The problem, though, is that many global benchmarks have low exposure to some of the world’s fastest-growing economies. This could lead to investors focusing their capital on economies that potentially do not represent the most favourable investment opportunities that are currently available.
Therefore, it could be a good idea for investors to consider an alternative methodology when determining the geographic allocation of their assets. Instead of using a global benchmark, they may wish to focus on countries that have the highest GDP, for example, or the largest population. They may even wish to zero-in on global megatrends such as urbanisation.
Although allocating assets using an alternative method may not be an exact science, having greater exposure to fast-growing economies could provide investors with a tailwind in the long run.
Global asset allocation
Investors who are seeking to gain exposure to a variety of economies across the world can access benchmarks such as the MSCI ACWI Index and FTSE All-World Index. These are relatively popular benchmarks used by fund managers and wealth managers to determine the proportion of a portfolio that should be invested in each of the world’s major economies.
Such benchmarks represent a variety of equities across a large number of economies. As with any type of asset allocation, deviating from the benchmark is commonplace among investors, with their views and opinions determining the extent to which they are underweight or overweight various economies.
One of the main limitations of global asset allocation benchmarks is that they have modest exposure to some of the fastest-growing economies in the world. For example, the MSCI ACWI Index has exposure of 3.6% to China, while the FTSE All-World Index’s exposure to India is only 1.3%. They are the second and sixth largest economies by GDP in the world, and are forecast to grow at annualised rates of 6.2% and 7.3% respectively in 2019.
Therefore, investors who focus on some global benchmarks may miss out to a large extent on the opportunities that are present in a number of the world’s most appealing economies. Although it is possible to gain additional exposure to companies that operate in China and India, but that are listed in countries which are more prominent in global benchmarks, this may be a more complex means of investing in the desired economies.
GDP asset allocation
Deciding where to invest a portfolio based on data other than that provided by a benchmark may provide greater exposure to faster growth opportunities. For example, allocating capital to countries based on their GDP would immediately provide greater exposure to India and China, while also maintaining a significant focus on other major economies that feature in global benchmarks, such as the US and Germany.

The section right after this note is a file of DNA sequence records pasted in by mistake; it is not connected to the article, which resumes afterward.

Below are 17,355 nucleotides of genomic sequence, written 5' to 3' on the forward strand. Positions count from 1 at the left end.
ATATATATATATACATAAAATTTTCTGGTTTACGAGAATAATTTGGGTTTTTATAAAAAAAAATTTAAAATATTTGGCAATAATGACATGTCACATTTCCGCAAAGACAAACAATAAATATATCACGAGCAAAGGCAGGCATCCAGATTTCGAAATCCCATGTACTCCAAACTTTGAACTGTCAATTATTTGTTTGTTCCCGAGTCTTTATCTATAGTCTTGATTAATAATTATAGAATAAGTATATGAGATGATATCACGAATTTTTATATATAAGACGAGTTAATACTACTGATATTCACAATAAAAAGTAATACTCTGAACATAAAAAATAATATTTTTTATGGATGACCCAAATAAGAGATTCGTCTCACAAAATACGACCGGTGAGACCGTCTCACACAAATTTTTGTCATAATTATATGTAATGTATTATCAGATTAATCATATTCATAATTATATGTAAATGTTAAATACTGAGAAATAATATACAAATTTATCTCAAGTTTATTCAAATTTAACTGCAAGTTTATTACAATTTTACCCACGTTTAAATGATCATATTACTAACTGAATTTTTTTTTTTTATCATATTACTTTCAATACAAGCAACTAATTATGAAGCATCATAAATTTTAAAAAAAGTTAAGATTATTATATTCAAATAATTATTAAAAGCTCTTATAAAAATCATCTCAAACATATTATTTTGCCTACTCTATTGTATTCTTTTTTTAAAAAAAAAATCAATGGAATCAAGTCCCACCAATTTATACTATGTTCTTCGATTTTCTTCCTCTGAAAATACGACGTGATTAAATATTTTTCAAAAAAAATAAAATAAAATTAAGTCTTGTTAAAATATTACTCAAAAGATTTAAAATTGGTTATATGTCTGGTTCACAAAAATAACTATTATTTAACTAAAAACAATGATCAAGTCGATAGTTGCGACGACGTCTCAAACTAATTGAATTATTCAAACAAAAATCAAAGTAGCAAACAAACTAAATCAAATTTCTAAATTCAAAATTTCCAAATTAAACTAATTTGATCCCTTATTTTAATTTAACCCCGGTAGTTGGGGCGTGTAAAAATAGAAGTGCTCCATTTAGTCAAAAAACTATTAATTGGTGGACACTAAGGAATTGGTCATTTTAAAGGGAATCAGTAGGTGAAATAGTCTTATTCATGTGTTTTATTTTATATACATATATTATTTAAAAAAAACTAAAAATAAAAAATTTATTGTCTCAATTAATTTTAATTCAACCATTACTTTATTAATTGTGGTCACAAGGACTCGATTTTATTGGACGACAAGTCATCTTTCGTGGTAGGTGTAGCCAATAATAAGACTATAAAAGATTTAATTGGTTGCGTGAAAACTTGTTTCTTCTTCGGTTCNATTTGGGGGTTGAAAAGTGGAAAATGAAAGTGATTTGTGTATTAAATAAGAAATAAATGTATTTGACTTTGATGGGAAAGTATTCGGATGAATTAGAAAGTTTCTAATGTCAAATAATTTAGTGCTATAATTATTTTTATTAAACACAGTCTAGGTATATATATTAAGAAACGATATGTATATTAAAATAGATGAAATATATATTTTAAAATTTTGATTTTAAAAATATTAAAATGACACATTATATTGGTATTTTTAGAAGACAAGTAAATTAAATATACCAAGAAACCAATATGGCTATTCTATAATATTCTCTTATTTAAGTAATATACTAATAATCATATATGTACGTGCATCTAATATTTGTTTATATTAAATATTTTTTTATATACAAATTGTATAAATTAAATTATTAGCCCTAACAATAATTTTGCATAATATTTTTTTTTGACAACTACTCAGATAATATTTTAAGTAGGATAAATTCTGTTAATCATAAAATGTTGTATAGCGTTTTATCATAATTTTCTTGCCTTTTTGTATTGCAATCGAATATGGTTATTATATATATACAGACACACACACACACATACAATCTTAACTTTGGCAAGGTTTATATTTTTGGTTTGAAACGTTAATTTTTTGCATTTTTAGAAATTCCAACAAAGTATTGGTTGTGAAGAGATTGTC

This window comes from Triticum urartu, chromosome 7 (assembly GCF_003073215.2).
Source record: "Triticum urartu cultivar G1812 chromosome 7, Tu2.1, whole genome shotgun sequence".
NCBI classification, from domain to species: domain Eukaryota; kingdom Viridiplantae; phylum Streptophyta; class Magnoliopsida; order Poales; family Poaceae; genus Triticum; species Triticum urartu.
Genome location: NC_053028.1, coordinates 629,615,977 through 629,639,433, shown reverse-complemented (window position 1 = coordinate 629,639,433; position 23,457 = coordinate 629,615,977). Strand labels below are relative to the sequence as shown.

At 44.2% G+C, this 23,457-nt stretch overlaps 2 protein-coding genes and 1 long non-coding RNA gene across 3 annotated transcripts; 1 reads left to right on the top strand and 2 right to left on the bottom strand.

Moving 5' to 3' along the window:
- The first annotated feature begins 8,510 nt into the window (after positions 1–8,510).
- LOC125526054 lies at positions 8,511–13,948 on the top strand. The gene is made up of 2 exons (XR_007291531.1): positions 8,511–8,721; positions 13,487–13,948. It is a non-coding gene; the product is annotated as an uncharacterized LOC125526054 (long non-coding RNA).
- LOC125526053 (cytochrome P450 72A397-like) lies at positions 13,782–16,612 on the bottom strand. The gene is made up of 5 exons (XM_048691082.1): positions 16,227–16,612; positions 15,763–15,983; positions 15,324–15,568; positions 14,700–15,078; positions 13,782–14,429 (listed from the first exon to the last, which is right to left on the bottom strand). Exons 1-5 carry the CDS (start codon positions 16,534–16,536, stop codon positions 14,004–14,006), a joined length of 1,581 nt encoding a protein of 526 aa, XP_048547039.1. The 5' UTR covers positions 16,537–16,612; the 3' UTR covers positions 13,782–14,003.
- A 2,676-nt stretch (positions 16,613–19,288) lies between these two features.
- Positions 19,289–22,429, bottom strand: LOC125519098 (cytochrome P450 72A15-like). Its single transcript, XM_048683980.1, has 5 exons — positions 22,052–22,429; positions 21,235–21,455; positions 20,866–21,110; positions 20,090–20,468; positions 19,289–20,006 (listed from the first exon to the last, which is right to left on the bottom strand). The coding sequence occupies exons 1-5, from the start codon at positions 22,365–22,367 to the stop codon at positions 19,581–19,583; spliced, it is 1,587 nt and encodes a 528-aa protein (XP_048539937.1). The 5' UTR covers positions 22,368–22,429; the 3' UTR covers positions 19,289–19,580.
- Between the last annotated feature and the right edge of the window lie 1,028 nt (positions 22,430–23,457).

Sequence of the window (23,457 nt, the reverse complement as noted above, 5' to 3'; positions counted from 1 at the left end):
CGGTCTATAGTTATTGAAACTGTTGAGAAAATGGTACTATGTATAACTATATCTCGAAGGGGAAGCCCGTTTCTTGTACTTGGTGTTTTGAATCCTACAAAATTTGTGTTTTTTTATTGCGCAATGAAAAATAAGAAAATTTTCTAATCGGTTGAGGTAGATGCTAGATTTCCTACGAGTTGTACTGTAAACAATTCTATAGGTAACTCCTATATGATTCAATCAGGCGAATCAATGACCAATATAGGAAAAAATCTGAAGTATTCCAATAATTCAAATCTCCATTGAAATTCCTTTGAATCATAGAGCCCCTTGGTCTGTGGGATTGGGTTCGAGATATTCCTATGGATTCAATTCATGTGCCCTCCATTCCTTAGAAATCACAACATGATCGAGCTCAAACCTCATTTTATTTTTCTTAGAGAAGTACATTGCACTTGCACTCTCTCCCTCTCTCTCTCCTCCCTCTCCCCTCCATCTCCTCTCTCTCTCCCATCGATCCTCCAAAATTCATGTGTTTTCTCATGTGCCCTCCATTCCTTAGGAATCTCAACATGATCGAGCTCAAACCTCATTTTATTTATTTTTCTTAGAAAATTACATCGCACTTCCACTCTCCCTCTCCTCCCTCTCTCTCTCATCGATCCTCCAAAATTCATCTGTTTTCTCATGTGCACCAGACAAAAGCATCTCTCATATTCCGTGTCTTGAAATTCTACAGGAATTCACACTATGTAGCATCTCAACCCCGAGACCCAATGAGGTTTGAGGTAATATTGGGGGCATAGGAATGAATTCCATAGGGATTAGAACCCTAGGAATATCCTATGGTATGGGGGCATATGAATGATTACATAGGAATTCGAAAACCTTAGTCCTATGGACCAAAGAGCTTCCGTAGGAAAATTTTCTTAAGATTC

In fact, the largest 20 economies in the world by GDP account for over 80% of global GDP. Therefore, an investor would not necessarily need to consider a large number of economies, nor conduct an extensive amount of research, in order to gain exposure to the vast majority of the worlds economic output. Doing so would lead to a portfolio that has exposure of 24% to the US, while China would account for 15% of the portfolio and 3.3% would be invested in India.
The problem, though, with allocating geographic exposure by GDP is that it does not take into account growth rates. For example, the US would be the largest contributor to the portfolio, but is not forecast to be the fastest-growing economy among the top 20 countries by GDP.
Therefore, investors may still need to be willing to take an overweight or underweight stance on specific economies depending on their own level of risk aversion. But as a starting point, it could provide a more worthwhile exposure to the world’s leading economies.
Population asset allocation
Another potential means of deciding the proportion of capital to allocate to various countries is to focus on their populations. Doing so produces interesting results that arguably highlight the level of income inequality that exists in the world.
Countries such as the UK and France, which are the fifth and seventh largest economies in the world by GDP, are not among the top 20 most populous countries. In their place are a range of emerging markets, with countries such as Pakistan and Bangladesh featuring in the top 10.
Since, India, China and the US occupy the top three places by population, they would remain the main focus of any portfolio that is allocated by the size of a country’s population. Beyond that, the portfolio would be likely to focus on the emerging world, and could therefore offer higher volatility and greater returns in the long run.